Would you like to know more about the Fruit of the Spirit and how it can apply to your life? Do you desire to understand the biblical importance of this fruit? Then join us below as we answer these and other questions and learn about the Fruit of the Spirit that is self-control!
The Fruit of the Spirit:
In Galatians 5:22-23 we find a list of nine attributes of the Fruit of the Spirit which are developed within us as we live according to the Holy Spirit—living in alignment with God’s will and character. These are:
“But the fruit of the Spirit is love, joy, peace, longsuffering, kindness, goodness, faithfulness, gentleness, self-control. Against such there is no law.”—Galatians 5:22-23
Yet, what do these mean for our lives, and what does the Word say about them?
The Fruit of the Spirit, Self-Control
The ninth and final mentioned attribute of the Spirit’s fruit listed in Galatians 5 is self-control. Interestingly, the word “self-control” is only found eight times in the New King James version of the Word, and only in the New Testament. Thus, making it in many ways the most unique attribute of the Spirit’s fruit listed here, but by no means lacking in importance.
In the Merriam-Webster dictionary, self-control is described as, “restraint exercised over one’s own impulses, emotions, or desires.” It is, in essence, being as God created us to be, made in His image—for God, while having emotions, is not controlled by them.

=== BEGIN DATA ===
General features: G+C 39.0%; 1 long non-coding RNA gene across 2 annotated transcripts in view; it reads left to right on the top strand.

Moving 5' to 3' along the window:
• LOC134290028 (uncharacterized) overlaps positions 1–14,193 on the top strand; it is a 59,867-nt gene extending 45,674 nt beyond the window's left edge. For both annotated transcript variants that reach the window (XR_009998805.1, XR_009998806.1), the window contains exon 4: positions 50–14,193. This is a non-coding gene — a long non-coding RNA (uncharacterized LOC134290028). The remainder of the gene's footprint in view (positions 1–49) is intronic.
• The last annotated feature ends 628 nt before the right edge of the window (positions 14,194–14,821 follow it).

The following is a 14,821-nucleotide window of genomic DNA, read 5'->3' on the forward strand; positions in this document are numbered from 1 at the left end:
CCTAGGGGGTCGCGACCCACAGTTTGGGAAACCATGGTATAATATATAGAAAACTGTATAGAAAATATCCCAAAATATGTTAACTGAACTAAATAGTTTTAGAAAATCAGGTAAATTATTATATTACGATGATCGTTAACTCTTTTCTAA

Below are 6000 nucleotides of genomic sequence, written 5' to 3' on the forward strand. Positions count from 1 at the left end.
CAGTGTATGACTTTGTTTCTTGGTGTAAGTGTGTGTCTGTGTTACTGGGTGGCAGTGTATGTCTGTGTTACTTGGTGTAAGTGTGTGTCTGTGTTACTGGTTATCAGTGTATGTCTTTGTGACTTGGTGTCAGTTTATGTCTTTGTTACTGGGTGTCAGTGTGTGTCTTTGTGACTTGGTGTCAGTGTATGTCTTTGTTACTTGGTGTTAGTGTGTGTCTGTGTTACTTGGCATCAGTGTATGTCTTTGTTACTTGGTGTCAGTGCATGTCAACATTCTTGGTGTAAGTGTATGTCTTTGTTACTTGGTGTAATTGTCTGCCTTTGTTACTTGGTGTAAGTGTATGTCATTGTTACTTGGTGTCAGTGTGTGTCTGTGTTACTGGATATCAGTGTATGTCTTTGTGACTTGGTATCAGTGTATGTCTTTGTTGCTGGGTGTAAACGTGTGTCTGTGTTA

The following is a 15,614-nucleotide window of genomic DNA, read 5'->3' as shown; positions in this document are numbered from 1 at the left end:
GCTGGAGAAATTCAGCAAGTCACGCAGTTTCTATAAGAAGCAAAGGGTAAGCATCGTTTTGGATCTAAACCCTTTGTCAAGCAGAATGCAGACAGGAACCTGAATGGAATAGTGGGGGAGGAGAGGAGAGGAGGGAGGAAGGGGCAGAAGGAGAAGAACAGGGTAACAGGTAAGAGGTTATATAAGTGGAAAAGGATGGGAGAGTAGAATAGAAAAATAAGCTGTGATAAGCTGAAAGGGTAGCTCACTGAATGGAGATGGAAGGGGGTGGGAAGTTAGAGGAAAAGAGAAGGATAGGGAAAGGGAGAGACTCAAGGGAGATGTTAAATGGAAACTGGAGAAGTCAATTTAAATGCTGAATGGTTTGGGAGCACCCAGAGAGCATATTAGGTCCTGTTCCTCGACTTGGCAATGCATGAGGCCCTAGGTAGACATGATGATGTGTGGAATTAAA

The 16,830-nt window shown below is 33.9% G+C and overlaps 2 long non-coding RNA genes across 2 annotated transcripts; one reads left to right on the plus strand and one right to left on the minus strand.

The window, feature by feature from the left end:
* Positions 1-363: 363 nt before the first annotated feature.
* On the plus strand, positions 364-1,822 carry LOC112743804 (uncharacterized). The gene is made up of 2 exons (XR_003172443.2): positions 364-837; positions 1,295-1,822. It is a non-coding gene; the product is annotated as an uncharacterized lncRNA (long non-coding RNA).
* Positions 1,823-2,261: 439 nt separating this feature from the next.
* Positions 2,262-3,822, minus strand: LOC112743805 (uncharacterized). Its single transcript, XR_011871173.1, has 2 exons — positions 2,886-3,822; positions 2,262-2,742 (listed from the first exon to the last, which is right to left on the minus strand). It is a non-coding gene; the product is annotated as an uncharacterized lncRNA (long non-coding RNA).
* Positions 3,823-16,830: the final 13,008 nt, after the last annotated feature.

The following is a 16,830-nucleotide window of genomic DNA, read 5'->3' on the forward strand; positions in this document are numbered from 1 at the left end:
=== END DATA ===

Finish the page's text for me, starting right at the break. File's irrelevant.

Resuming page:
“God has emotions but is not controlled by them.”—Curt Landry
Yet, why is this particular “fruit” of the Spirit important for Believers?
Well, there is no single answer to this question, as the importance of self-control is found in all aspects of life. However, the main key is that it allows us to walk in alignment with God. This is because, if we do not implement self-control when tempted by our flesh or by the enemy himself, then we stumble, fall, or wander off the straight and narrow path God has laid before us.
Self-control is a tool which, while not removing our emotions or desires, allows us to step back, seek God and say, “Okay… You see the situation before me—the choices and my own emotions and desires—but what do YOU want me to do? What is the way I should go?” And, after asking, it allows us the ability to wait with patience for the answer—trusting that God’s answer will be the best for us, even if not in line with our will, emotions, or desires.
Further, self-control gives us the ability to not act rashly. In moments of anger it allows us to take a deep breath—thinking and seeking God before any words or actions. In moments of temptation it allows us to weigh not only the cost to our earthly life, but to our eternal life—to God’s very Kingdom, His people, and His emotions. It allows us to seek God to decide if our desire is of Him or the flesh.
On and on, self-control provides us with TIME. Not necessarily more time on earth—though there are situations where it could—but time to take stock, seek God, and to therefore not waste time going down a wrong path. It allows us to do Kingdom good, bringing the best to God’s people… Heaven coming to earth.
It allows God to take charge.
Walk in Self-Control